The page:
The Japanese government on Friday added four new industries to its foreign skilled worker visa program as it moves to address the nation's driver shortage by allowing more people access to stays of up to five years.

The Cabinet decision brings the eligible industries under the Specified Skilled Worker No. 1 visa to 16. The expansion, covering road and railway transportation as well as the forestry and timber sectors, is the first since the system was introduced in 2019.

Japan's need for foreign labor has risen due in part to its declining birthrate. There are also concerns about pronounced shortages in the transportation and logistics industries which are likely to be exacerbated once a new limit to overtime hours for drivers begins in April, in what is known as the "2024 problem."

The government said Japan plans to admit up to 820,000 foreigners under its skilled worker visa in the next five fiscal years from April, more than double the number it had estimated would have been accepted in the five years through fiscal 2023 ending March.

After soliciting public opinions over the reform, the government will revise related rules, including Justice Ministry ordinances, to begin accepting skilled foreigners in the four sectors.

At a meeting ahead of the Cabinet decision, Chief Cabinet Secretary Yoshimasa Hayashi requested relevant ministers "make preparations to accept (the foreign workers) without delay and to make efforts to realize an inclusive society."

Chief Cabinet Secretary Yoshimasa Hayashi (2nd from L) speaks at a ministerial meeting on acceptance of foreign workers on March 29, 2024, at the prime minister's office. (Kyodo)

As part of the addition of the road transportation sector, skilled foreigners will be accepted as drivers of buses, taxis and trucks by companies that have been certified by the Ministry of Land, Infrastructure, Transport and Tourism.

As drivers of buses and taxis often communicate with passengers, they are required to pass the N3 level of the Japanese Language Proficiency Test, the third highest in the exam's five levels and a condition stricter than required to work in other sectors.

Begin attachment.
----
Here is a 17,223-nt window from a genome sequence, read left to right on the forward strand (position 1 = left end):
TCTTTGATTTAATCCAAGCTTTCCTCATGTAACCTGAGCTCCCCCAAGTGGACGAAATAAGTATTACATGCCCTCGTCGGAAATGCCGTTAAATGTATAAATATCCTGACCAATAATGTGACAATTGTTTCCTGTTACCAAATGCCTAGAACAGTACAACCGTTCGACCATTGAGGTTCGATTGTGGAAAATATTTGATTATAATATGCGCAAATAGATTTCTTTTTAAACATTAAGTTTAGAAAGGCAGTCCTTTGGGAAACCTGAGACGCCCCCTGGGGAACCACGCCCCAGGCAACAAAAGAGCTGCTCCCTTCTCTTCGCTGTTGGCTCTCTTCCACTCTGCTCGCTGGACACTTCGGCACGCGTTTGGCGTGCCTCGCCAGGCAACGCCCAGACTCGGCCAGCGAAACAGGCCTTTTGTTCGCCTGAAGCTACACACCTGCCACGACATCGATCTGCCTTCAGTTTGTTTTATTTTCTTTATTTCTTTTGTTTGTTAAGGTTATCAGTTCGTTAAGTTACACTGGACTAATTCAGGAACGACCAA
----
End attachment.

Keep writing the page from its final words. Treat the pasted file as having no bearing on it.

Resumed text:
In the railway sector, skilled workers can be accepted for roles involved in the manufacturing of train cars and maintenance of tracks. They can also take on the role of drivers, conductors and station staff.

The government also added operations related to textiles, iron and steel, and printing in the manufacturing industry, a sector already covered under the program.

Foreigners with the No. 1 visa must have passed a test demonstrating professional and Japanese language skills enabling them to work immediately. The No. 2 visa allows for unlimited renewals, opening the door to permanent residency, and permits workers to bring their children and spouses to Japan.

As of the end of December 2023, there were around 208,000 workers in the country on the No. 1 visa and 37 with the No. 2 visa, according to the Immigration Services Agency of Japan.

The latest reform comes as the government has submitted bills to replace the controversial foreign trainee program with a new system focused on developing skills and protecting worker rights. Problems linked to the trainee program have resulted in some participants abandoning their employment due to abuses such as unpaid wages and harassment.

The new program will allow trainees to switch workplaces in the same industry under certain conditions and gain skills needed for transitioning to the Specified Skilled Worker No. 1 visa.

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